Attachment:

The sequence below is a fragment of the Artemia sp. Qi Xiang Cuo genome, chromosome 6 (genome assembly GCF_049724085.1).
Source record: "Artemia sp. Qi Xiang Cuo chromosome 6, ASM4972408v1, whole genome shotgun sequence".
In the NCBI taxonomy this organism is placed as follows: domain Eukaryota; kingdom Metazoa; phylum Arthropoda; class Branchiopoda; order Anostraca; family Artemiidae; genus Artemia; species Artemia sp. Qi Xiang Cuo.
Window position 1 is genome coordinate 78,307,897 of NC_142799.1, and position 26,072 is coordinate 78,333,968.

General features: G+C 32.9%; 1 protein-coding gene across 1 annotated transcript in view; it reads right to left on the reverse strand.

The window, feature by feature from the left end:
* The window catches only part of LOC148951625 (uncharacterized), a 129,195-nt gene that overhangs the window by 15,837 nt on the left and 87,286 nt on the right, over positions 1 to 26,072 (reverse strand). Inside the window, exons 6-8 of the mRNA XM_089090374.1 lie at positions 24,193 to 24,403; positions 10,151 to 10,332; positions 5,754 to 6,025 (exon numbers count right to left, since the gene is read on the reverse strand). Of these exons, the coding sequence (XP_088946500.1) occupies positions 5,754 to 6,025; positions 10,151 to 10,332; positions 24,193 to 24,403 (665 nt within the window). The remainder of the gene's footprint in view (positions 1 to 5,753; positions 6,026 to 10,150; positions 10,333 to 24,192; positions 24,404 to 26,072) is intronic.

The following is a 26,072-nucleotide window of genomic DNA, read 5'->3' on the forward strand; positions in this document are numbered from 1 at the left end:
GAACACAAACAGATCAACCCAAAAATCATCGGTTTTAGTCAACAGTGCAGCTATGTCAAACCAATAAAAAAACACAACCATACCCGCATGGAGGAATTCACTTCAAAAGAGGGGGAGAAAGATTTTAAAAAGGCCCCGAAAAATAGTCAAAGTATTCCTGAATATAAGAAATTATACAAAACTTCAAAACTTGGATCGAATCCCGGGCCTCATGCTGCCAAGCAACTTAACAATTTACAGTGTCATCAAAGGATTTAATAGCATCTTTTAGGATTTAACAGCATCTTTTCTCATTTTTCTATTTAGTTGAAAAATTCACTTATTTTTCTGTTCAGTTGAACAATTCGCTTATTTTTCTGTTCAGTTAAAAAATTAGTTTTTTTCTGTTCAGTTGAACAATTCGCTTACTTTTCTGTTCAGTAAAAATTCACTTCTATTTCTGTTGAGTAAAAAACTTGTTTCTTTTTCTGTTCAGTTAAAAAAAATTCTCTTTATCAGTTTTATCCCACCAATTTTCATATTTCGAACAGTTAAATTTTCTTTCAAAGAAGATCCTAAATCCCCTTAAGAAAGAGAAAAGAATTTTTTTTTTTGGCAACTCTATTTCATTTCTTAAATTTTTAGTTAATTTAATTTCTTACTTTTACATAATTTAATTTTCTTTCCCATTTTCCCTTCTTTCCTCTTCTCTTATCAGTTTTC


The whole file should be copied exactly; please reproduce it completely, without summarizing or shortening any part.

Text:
The sequence below is a fragment of the Artemia sp. Qi Xiang Cuo genome, chromosome 6 (genome assembly GCF_049724085.1).
Source record: "Artemia sp. Qi Xiang Cuo chromosome 6, ASM4972408v1, whole genome shotgun sequence".
In the NCBI taxonomy this organism is placed as follows: domain Eukaryota; kingdom Metazoa; phylum Arthropoda; class Branchiopoda; order Anostraca; family Artemiidae; genus Artemia; species Artemia sp. Qi Xiang Cuo.
Window position 1 is genome coordinate 78,307,897 of NC_142799.1, and position 26,072 is coordinate 78,333,968.

General features: G+C 32.9%; 1 protein-coding gene across 1 annotated transcript in view; it reads right to left on the reverse strand.

The window, feature by feature from the left end:
* The window catches only part of LOC148951625 (uncharacterized), a 129,195-nt gene that overhangs the window by 15,837 nt on the left and 87,286 nt on the right, over positions 1 to 26,072 (reverse strand). Inside the window, exons 6-8 of the mRNA XM_089090374.1 lie at positions 24,193 to 24,403; positions 10,151 to 10,332; positions 5,754 to 6,025 (exon numbers count right to left, since the gene is read on the reverse strand). Of these exons, the coding sequence (XP_088946500.1) occupies positions 5,754 to 6,025; positions 10,151 to 10,332; positions 24,193 to 24,403 (665 nt within the window). The remainder of the gene's footprint in view (positions 1 to 5,753; positions 6,026 to 10,150; positions 10,333 to 24,192; positions 24,404 to 26,072) is intronic.

The following is a 26,072-nucleotide window of genomic DNA, read 5'->3' on the forward strand; positions in this document are numbered from 1 at the left end:
GAACACAAACAGATCAACCCAAAAATCATCGGTTTTAGTCAACAGTGCAGCTATGTCAAACCAATAAAAAAACACAACCATACCCGCATGGAGGAATTCACTTCAAAAGAGGGGGAGAAAGATTTTAAAAAGGCCCCGAAAAATAGTCAAAGTATTCCTGAATATAAGAAATTATACAAAACTTCAAAACTTGGATCGAATCCCGGGCCTCATGCTGCCAAGCAACTTAACAATTTACAGTGTCATCAAAGGATTTAATAGCATCTTTTAGGATTTAACAGCATCTTTTCTCATTTTTCTATTTAGTTGAAAAATTCACTTATTTTTCTGTTCAGTTGAACAATTCGCTTATTTTTCTGTTCAGTTAAAAAATTAGTTTTTTTCTGTTCAGTTGAACAATTCGCTTACTTTTCTGTTCAGTAAAAATTCACTTCTATTTCTGTTGAGTAAAAAACTTGTTTCTTTTTCTGTTCAGTTAAAAAAAATTCTCTTTATCAGTTTTATCCCACCAATTTTCATATTTCGAACAGTTAAATTTTCTTTCAAAGAAGATCCTAAATCCCCTTAAGAAAGAGAAAAGAATTTTTTTTTTTGGCAACTCTATTTCATTTCTTAAATTTTTAGTTAATTTAATTTCTTACTTTTACATAATTTAATTTTCTTTCCCATTTTCCCTTCTTTCCTCTTCTCTTATCAGTTTTC